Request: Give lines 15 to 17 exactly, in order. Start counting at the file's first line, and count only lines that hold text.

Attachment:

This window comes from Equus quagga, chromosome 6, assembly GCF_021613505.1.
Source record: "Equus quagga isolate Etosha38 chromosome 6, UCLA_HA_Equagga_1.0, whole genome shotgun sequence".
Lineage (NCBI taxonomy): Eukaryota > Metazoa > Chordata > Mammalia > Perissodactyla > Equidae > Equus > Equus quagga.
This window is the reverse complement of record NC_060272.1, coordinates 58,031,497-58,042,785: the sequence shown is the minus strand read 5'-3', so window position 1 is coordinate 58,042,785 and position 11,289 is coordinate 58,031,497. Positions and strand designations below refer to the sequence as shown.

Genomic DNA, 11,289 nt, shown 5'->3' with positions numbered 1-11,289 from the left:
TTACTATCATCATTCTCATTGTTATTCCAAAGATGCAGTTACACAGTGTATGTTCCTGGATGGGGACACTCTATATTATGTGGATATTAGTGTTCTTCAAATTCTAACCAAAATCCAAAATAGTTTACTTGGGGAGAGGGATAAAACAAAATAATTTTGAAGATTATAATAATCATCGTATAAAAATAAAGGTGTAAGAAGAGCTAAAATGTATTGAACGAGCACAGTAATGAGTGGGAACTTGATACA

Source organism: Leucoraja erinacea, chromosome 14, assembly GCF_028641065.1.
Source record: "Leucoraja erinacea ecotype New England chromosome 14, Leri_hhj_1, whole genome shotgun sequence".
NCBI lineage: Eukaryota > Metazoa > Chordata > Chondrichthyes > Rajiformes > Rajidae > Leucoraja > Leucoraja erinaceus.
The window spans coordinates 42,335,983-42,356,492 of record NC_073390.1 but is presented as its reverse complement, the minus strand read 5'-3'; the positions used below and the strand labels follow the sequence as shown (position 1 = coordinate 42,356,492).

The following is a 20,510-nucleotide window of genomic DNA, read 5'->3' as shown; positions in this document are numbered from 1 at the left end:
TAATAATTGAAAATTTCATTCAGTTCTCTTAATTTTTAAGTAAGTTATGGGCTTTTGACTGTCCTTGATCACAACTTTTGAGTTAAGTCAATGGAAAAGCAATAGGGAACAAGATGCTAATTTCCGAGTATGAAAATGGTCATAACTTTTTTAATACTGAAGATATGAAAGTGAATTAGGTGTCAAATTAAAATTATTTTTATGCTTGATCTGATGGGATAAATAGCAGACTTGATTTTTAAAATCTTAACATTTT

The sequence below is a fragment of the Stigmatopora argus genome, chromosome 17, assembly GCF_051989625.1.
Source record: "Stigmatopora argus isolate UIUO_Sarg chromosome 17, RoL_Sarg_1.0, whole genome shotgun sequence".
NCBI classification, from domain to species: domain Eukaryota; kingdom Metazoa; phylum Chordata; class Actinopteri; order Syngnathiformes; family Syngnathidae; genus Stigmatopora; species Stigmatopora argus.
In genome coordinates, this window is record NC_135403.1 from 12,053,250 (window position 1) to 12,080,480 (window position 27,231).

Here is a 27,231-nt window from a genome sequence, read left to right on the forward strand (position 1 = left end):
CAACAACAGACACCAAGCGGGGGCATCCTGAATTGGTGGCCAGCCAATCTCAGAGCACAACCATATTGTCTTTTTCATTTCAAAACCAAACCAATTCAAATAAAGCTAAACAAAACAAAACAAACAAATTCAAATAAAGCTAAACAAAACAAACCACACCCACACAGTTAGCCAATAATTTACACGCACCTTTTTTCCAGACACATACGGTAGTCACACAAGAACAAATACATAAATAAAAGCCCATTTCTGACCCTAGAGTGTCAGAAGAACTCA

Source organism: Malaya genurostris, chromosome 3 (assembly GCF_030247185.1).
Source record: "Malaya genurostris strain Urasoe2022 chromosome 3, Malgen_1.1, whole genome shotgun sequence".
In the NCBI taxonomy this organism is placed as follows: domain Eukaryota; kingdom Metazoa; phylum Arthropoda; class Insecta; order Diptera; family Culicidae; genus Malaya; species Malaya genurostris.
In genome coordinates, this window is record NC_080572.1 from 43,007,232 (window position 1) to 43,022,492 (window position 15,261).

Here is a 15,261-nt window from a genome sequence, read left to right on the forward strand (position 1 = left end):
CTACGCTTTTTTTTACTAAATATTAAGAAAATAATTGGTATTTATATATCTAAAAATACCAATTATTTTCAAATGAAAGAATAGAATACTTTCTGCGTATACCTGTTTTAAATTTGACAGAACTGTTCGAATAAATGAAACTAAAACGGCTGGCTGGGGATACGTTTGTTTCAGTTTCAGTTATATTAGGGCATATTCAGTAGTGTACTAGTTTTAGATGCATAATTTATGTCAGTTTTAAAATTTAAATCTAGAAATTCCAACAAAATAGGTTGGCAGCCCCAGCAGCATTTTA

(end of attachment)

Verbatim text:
NCBI classification, from domain to species: domain Eukaryota; kingdom Metazoa; phylum Chordata; class Actinopteri; order Syngnathiformes; family Syngnathidae; genus Stigmatopora; species Stigmatopora argus.
In genome coordinates, this window is record NC_135403.1 from 12,053,250 (window position 1) to 12,080,480 (window position 27,231).

Here is a 27,231-nt window from a genome sequence, read left to right on the forward strand (position 1 = left end):